President Barack Obama's decision to back down from his promises to take executive action on immigration reform until after the November midterm election could backfire on him, said Latino leaders Saturday, who vowed they won't forget the president and Democrats' "attempts to fool them" when the elections roll around.
Early Saturday, Obama bowed to Democratic Party pressure
and reversed course on taking executive action on immigration reform until after the November midterm elections, after leaders voiced concerns that his rulings could cost Democrats their control of the Senate.
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Back in June, Obama had promised during a high-profile Rose Garden appearance that he would announce unilateral measures by summer's end if Congress did not enact reform legislation.
But while the White House blamed his reversal on "Republicans' extreme politicization of the issue," Latino groups blamed him and his fellow Democrats, reports The Hill.
"To wait nine more weeks means that I must again look my mother in the eye and see the fear she has about living under the threat of deportation every day," said Cristina Jimenez, director of the advocacy group United We Dream. "But Dreamers will not soon forget the president and Democrats' latest failure and their attempts to fool the Latino community, and we remain resolute in fighting for justice for our families."
Anger from Latino groups could further hinder Democrats' chances of holding the Senate this fall. Republicans need to take just nine seats, and many of those are being held by incumbent Democrats facing tough races as they seek re-election in traditionally "red" states.
Traditionally, the Latino vote leans Democratic, but this time around, matters may be different, adding even more problems for the party.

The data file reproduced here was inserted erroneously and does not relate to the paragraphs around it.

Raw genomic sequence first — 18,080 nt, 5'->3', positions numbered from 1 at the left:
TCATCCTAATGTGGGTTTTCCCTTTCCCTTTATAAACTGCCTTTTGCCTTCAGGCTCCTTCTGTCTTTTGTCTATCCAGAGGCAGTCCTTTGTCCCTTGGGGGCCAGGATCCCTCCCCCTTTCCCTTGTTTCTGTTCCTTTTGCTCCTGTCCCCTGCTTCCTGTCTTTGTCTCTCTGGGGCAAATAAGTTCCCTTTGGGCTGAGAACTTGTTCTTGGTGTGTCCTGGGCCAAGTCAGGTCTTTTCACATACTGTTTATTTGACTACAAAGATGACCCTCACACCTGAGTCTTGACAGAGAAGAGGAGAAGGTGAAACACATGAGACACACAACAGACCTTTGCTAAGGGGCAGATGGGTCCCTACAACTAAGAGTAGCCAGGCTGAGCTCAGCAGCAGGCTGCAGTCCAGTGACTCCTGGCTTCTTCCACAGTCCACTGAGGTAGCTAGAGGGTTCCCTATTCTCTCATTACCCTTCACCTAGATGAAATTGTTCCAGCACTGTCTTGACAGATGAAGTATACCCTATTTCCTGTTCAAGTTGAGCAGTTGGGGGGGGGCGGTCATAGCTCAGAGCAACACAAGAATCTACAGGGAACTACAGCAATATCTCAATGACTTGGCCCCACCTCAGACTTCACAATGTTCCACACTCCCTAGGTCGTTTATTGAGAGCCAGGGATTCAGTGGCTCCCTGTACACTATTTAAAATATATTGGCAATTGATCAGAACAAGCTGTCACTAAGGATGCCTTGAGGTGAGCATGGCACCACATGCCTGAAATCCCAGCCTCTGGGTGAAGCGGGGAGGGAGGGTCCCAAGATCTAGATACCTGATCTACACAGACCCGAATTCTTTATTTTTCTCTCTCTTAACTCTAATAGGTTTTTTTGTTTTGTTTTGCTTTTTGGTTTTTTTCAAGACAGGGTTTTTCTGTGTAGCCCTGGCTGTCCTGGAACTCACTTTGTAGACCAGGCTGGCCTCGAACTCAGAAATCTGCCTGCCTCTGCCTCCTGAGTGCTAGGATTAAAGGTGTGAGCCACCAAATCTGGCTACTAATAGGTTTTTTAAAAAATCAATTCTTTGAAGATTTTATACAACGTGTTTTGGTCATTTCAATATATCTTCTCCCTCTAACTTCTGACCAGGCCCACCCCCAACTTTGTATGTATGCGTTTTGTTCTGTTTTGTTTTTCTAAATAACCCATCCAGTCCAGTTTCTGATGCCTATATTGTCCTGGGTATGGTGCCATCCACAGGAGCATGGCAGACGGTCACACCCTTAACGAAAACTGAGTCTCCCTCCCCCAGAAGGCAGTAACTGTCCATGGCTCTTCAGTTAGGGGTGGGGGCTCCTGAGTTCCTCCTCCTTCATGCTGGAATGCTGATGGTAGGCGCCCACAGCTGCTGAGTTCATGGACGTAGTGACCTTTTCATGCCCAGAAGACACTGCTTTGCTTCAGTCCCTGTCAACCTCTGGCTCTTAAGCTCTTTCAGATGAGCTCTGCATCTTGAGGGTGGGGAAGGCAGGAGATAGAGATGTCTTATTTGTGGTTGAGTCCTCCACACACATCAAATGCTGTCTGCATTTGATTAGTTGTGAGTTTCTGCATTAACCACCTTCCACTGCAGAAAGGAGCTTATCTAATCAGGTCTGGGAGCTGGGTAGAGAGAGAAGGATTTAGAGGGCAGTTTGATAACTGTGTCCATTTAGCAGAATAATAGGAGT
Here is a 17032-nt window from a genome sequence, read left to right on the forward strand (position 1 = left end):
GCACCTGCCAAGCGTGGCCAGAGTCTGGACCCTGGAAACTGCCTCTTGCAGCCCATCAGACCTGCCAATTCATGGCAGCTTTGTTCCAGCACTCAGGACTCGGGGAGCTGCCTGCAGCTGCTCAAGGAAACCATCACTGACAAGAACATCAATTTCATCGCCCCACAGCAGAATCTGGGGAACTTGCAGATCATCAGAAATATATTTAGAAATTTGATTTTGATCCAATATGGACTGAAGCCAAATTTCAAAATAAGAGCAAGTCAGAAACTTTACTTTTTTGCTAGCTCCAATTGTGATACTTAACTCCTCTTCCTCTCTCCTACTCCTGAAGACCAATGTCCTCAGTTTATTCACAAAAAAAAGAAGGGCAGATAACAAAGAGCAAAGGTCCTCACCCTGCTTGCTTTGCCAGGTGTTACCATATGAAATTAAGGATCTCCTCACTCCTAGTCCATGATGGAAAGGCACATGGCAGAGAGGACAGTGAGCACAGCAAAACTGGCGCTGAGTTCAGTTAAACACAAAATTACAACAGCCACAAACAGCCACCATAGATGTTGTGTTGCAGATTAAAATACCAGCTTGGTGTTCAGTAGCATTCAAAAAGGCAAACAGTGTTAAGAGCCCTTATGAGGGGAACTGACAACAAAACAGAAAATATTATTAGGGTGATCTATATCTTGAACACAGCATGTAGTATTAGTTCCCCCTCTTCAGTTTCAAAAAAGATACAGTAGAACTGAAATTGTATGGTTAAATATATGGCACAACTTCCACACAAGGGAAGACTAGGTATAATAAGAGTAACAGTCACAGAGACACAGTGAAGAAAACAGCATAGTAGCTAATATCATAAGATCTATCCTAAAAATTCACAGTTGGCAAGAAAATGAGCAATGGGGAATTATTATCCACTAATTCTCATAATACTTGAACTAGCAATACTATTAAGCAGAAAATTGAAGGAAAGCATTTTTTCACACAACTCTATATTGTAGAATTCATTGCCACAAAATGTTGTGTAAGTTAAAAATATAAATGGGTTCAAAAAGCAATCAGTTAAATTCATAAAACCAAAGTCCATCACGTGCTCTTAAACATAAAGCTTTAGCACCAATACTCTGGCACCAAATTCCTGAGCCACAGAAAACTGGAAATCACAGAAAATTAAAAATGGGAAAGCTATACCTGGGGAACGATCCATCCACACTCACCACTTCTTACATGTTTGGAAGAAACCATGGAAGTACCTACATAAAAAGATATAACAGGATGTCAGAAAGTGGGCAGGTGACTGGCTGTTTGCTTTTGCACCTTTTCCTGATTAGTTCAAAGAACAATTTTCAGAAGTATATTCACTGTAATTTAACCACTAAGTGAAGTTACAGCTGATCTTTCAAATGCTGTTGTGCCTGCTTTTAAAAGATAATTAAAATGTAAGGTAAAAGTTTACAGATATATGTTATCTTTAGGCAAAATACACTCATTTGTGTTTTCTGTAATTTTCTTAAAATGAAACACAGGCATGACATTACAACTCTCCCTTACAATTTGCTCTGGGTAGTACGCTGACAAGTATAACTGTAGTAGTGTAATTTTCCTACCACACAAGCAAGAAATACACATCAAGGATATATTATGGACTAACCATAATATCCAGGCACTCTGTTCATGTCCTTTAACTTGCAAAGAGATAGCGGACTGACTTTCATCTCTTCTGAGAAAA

Frank Sharry, director of America's Voice and a staunch immigration activist, ripped Obama apart about the delay and said the Latino community is bitterly disappointed over his turnabout.
"We advocates didn’t make the reform promise; we just made the mistake of believing it," Sharry said. "The President and Senate Democrats have chosen politics over people; the status quo over solving real problems. It is hard to believe this litany of high expectations and broken promises will be mended by the end of the year," he said.
Sharry added that Obama's decision have raised the stakes and "our determination" this election year as calls started to mount for Latinos to mobilize against the Democratic Party.
Obama's delay is a "betrayal," Arturo Carmona, director of Presente.org, an online Latino organizing group, told The Hill. Further, he complained that it is "one of the single biggest attack on Latino families by the Democratic Party in recent memory."
Meanwhile, the PICO National Network's Campaign for Citizenship said Obama and his fellow Democrats are treating undocumented immigrants and the Latino community as "political pawns."
One Democrat, Rep. Luis Gutierrez of Illinois, had urged Obama to move ahead with immigration reform, telling his colleagues to stand back and let Obama act, despite their worries over the midterm election.
"We cannot be a pro-immigrant party only when it is convenient," he wrote in an op-ed piece for The Guardian
this week. "The Democrats cannot say that we stand with immigrants if that secretly means we only stand with immigrants in odd-numbered years or when southern Democrats complain. We should be transparent and act before Election Day, so voters do not feel duped or tricked. If we wait until after the election — especially if we are going to lose seats, as predicted — it will seem like sour grapes."
But now, he appears to be joining the camp of Latino critics on Obama's decision, saying he'll hold a press conference in the president's hometown of Chicago Monday along with immigrant families "affected by the administration's actions on immigration and deportations."
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